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So you think you know all there is to know about Italian food? It makes sense that “la bella cucina” is so globally popular, given that Italy has a gastronomical landscape filled with widely varied flavour profiles. But there’s a lot more to Italian food that meets the eye. We consulted with the expert himself, chef Ermanno Lelli, to discover the most bizarre and obscure stories behind one of the world’s most beloved cuisines.
Pasta is undoubtedly the most distinctive part of Italian cuisine. With well over 300 types of different pasta, it’s all too easy to confuse your tortiglioni with your tortellini. But there’s a reason that the Italians have created so many different varieties; it’s not just about aesthetics! Most pasta dishes are cooked in sauces, and each sauce is paired with a pasta shape that is specifically designed to hold the sauce and flavours best. Regional variations abound, and no doubt if you speak to an Italian about this, you’ll find yourself in the middle of a very opinionated and heartfelt monologue, but the general rule is that long and thin pasta shapes work best with lighter oil- or cream-based sauces, while a thicker, chunky sauce will go well with shorter pasta varieties.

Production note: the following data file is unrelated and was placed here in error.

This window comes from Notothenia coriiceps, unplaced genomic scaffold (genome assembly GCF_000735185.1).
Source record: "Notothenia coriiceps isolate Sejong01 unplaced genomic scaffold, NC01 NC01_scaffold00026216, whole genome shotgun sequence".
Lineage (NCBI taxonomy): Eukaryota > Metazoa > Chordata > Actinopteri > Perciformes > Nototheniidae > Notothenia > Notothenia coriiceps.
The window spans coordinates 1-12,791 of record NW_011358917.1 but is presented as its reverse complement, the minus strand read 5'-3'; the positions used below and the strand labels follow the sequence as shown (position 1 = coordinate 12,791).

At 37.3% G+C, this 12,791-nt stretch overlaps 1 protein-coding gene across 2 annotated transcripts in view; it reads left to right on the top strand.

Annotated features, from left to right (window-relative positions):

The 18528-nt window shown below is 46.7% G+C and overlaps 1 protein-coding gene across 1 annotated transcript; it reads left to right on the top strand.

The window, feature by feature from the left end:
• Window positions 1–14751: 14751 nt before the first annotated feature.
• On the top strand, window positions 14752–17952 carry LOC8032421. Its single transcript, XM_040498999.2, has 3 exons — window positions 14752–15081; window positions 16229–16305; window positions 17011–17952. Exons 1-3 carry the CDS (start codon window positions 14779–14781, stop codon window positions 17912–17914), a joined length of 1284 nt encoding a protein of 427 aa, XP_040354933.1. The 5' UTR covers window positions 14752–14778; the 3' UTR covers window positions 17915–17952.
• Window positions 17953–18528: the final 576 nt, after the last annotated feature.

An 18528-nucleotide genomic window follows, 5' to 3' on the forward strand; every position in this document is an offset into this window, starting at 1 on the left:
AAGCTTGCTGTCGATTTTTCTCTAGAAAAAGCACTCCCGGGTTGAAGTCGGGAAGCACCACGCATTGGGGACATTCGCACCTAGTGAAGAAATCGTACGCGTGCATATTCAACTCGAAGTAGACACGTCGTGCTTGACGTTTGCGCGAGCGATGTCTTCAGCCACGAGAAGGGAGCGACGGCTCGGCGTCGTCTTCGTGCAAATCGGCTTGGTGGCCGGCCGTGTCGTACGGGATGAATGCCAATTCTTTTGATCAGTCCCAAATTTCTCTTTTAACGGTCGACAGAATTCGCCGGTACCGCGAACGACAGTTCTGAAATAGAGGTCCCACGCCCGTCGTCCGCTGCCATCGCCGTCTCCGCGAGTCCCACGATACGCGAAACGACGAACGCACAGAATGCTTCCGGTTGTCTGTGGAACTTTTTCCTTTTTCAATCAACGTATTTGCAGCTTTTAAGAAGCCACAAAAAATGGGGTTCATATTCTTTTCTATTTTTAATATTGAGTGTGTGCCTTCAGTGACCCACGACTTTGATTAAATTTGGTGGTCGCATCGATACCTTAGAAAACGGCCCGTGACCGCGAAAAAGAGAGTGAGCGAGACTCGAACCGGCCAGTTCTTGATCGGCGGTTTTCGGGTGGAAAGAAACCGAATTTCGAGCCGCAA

For example, a white wine-, thin cream-, or light tomato-based sauce should be paired with linguine, bucatini, or angel’s hair, while thicker varieties like the fettuccine or pappardelle mesh well with hearty, meat-based sauces. Short pasta with lots of curves and grooves, such as the cavatappi, rotini, and fusilli, do wonders in catching richer cream sauces so they don’t just slide off the surface. Meanwhile, cylindrical varieties like the rigatoni and penne are fantastic in casseroles. The lesser-known tiny pasta, such as the grain-like orzo or the ditalini, are also great for adding texture to soups. Of course, much of cooking is about experimentation, so feel free to mix things up!